New York Film Academy Chinese Student Club invited one of our MFA Filmmaking graduates, Jing Wen, a Chinese filmmaker who studied at the New York Film Academy Los Angeles to screen her short film A, B, C or D? followed by a Q&A last week.
“I like to observe people’s facial expression, voice, and body language in order to understand them,” says Jing. “That’s one the most important skills a director needs to learn and practice because film ideas are inspired by observations from life and they are a reflection of reality.” As a writer and director with a record of success, Jing Wen is never satisfied with her own films and always believes that there is something she could do better.
Inspired by the story structure of Run Lola Run, Rushmore and the 2006 Chinese comedy Crazy Stone, Jing wrote the short film A, B, C or D? as her thesis project. Her final shooting script came out after workshops during her thesis committee meetings and was rewritten seven or eight times during her study at the Academy. “The production only took about two days and in fact we shot for one and a half days.” Jing described, “it saved us a lot on budget, but the biggest challenge we face, like many young filmmakers doing student films, is that we lost one of the main cast a few days before the principle of photography started.” It helped that three quarters of the crew working on her short film were friends who she met on classmates’ sets and were doing her a favor. She suggested that our current students at New York Film Academy begin coming up with ideas no later than March if they want to start shooting between May and July. “It’ll give you enough time to absorb others’ opinions and achieve a more mature storytelling,” she said.
Jing not only shared her production experience but also gave important lessons she learned along the way. “It is extremely difficult for an Asian director to climb up the ladder and direct a major hit feature in Hollywood. Your experience and networking are equally important whether you want to stay in Hollywood or go back to China,” she says. In addition to filmmaking, Jing has a strong background working in the Television Industry in China. She started interning at major Chinese TV station at a young age and participated in productions of hit variety shows and games shows when she was only 19 years old. Her advice to those seeking a career in the industry was to build a relationship with people. “The most important lesson I learned is that you can’t work alone as an individual but need a team that supports one another no matter what you do or where you are,” Jing explained. “Teamwork in this particular industry together with the network you built is a weapon that will get you far.”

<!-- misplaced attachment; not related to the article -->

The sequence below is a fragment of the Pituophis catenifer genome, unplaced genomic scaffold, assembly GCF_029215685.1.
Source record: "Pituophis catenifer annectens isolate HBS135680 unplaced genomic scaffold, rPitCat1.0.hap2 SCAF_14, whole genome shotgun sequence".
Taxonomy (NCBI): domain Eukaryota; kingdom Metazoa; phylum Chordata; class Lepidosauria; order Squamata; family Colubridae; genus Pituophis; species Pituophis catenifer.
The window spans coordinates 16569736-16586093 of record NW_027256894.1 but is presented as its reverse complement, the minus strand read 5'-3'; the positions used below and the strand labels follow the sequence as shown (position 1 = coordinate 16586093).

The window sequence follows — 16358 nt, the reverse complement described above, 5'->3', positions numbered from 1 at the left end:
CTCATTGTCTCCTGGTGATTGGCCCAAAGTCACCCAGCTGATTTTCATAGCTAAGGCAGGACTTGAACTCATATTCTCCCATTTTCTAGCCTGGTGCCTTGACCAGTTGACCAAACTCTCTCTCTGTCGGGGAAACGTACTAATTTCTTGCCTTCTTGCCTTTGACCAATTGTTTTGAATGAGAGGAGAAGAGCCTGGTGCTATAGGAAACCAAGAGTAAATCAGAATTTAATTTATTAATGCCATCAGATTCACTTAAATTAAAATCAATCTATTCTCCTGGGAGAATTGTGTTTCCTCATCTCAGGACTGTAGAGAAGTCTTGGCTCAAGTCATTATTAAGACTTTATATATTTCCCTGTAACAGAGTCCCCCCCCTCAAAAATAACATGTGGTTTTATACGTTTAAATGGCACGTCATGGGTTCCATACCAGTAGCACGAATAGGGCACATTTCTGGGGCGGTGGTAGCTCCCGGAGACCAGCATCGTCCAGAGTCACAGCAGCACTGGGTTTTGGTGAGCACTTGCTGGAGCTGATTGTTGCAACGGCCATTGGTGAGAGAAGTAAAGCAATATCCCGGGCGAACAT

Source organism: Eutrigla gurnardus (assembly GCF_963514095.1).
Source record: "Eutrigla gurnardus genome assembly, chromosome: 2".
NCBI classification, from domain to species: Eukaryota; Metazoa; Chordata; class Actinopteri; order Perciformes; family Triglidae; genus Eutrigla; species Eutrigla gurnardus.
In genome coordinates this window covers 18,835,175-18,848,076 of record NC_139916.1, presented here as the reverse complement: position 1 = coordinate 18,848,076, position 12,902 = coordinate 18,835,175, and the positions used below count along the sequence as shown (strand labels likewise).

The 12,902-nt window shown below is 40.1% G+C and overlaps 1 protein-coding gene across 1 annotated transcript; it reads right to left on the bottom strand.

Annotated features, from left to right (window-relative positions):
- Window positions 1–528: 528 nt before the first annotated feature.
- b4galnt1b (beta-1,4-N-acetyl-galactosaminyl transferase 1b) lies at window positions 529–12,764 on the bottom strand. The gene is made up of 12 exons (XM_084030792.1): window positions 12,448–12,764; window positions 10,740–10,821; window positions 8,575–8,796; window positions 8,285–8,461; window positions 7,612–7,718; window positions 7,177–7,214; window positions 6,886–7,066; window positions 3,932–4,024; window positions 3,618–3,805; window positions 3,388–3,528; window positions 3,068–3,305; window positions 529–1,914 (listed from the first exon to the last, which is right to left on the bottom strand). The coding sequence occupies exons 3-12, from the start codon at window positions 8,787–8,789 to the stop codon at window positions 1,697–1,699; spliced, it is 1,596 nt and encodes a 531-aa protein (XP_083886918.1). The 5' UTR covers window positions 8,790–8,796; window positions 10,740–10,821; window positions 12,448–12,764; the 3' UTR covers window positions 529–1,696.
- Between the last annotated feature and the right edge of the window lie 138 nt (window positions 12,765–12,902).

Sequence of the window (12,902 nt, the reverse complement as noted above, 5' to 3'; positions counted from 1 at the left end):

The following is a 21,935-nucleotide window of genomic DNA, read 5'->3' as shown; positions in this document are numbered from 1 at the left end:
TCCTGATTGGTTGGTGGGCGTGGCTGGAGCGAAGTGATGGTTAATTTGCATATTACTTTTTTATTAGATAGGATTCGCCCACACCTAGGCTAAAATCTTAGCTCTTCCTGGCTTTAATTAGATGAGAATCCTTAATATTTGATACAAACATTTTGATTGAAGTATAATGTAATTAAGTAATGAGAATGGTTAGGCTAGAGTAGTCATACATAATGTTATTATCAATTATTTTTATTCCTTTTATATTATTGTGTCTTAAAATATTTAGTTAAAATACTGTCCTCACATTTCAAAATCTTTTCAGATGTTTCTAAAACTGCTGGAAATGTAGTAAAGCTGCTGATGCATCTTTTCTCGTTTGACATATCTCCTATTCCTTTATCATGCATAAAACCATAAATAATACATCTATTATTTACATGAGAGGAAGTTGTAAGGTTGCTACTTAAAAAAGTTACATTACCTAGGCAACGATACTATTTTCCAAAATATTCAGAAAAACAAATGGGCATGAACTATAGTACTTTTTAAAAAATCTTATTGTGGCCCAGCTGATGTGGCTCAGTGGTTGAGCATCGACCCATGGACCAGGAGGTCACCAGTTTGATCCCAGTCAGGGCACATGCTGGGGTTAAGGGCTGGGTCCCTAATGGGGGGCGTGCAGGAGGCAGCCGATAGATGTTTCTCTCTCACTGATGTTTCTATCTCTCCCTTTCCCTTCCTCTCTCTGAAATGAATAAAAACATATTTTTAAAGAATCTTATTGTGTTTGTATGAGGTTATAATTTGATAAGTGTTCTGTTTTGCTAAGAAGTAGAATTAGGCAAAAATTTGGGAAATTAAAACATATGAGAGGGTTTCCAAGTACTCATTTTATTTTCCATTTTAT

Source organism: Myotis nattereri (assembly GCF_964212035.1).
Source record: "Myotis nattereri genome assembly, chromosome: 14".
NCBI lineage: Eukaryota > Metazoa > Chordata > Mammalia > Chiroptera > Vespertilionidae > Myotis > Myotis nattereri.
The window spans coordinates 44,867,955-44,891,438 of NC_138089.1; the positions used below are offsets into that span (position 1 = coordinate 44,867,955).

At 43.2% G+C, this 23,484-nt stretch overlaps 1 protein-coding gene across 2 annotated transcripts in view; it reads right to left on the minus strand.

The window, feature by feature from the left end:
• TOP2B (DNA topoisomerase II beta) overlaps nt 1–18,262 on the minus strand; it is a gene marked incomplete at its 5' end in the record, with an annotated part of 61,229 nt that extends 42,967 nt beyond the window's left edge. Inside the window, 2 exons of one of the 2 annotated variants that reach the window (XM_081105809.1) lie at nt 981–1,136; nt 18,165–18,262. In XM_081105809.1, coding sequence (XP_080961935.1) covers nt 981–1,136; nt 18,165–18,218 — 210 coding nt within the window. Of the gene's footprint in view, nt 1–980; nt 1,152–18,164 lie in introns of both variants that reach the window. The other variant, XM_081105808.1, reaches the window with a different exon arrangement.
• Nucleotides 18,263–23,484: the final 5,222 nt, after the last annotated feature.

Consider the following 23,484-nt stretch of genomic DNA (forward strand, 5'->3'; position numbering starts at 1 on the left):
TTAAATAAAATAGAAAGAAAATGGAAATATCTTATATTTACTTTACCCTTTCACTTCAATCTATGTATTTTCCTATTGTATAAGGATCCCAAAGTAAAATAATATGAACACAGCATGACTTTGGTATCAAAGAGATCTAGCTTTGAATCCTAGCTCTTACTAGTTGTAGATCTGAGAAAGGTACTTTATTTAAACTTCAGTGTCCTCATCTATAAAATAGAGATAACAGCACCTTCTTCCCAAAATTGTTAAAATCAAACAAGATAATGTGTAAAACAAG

Jing Wen has been selected to direct a forthcoming feature comedy The Disappeared Fish later this year. The film is scheduled to release theatrically after premiering at 2016 film festivals in China. Jing is currently working with Chinese financiers on a second feature written by her. She’s working in development with a production company and is considering a TV platform release. Our Chinese students at the New York Film Academy Los Angeles campus had a blast listening to Jing Wen’s unique experience and we sincerely thank Jing Wen for taking the time to openly share her insight with us. We also look forward to seeing the Chinese Student Club host more events in the future to benefit NYFA students.
– Wanyin Bo